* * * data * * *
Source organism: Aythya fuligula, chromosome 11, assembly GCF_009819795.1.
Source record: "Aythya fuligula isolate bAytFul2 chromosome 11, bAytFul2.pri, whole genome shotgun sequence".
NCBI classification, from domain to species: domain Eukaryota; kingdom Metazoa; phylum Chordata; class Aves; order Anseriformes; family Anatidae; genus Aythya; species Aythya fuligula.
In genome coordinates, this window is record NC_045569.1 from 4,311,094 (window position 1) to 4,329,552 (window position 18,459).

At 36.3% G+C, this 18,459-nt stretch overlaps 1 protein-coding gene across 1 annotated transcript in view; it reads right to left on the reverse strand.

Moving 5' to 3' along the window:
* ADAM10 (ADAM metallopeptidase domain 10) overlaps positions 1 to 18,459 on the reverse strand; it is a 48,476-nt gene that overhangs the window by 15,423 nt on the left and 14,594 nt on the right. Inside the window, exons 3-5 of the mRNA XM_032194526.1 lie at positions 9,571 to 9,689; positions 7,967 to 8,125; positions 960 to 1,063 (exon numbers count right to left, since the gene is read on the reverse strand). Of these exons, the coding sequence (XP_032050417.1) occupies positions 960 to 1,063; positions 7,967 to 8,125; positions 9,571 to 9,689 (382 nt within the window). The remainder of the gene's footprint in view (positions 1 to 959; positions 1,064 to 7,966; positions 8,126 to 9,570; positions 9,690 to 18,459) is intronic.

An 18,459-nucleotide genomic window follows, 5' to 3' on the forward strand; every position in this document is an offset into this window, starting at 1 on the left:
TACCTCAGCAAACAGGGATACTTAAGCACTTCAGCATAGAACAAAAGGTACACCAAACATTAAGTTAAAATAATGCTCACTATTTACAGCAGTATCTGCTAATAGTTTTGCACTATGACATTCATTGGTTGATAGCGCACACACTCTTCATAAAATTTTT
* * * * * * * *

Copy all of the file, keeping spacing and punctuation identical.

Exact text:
Source organism: Aythya fuligula, chromosome 11, assembly GCF_009819795.1.
Source record: "Aythya fuligula isolate bAytFul2 chromosome 11, bAytFul2.pri, whole genome shotgun sequence".
NCBI classification, from domain to species: domain Eukaryota; kingdom Metazoa; phylum Chordata; class Aves; order Anseriformes; family Anatidae; genus Aythya; species Aythya fuligula.
In genome coordinates, this window is record NC_045569.1 from 4,311,094 (window position 1) to 4,329,552 (window position 18,459).

At 36.3% G+C, this 18,459-nt stretch overlaps 1 protein-coding gene across 1 annotated transcript in view; it reads right to left on the reverse strand.

Moving 5' to 3' along the window:
* ADAM10 (ADAM metallopeptidase domain 10) overlaps positions 1 to 18,459 on the reverse strand; it is a 48,476-nt gene that overhangs the window by 15,423 nt on the left and 14,594 nt on the right. Inside the window, exons 3-5 of the mRNA XM_032194526.1 lie at positions 9,571 to 9,689; positions 7,967 to 8,125; positions 960 to 1,063 (exon numbers count right to left, since the gene is read on the reverse strand). Of these exons, the coding sequence (XP_032050417.1) occupies positions 960 to 1,063; positions 7,967 to 8,125; positions 9,571 to 9,689 (382 nt within the window). The remainder of the gene's footprint in view (positions 1 to 959; positions 1,064 to 7,966; positions 8,126 to 9,570; positions 9,690 to 18,459) is intronic.

An 18,459-nucleotide genomic window follows, 5' to 3' on the forward strand; every position in this document is an offset into this window, starting at 1 on the left:
TACCTCAGCAAACAGGGATACTTAAGCACTTCAGCATAGAACAAAAGGTACACCAAACATTAAGTTAAAATAATGCTCACTATTTACAGCAGTATCTGCTAATAGTTTTGCACTATGACATTCATTGGTTGATAGCGCACACACTCTTCATAAAATTTTT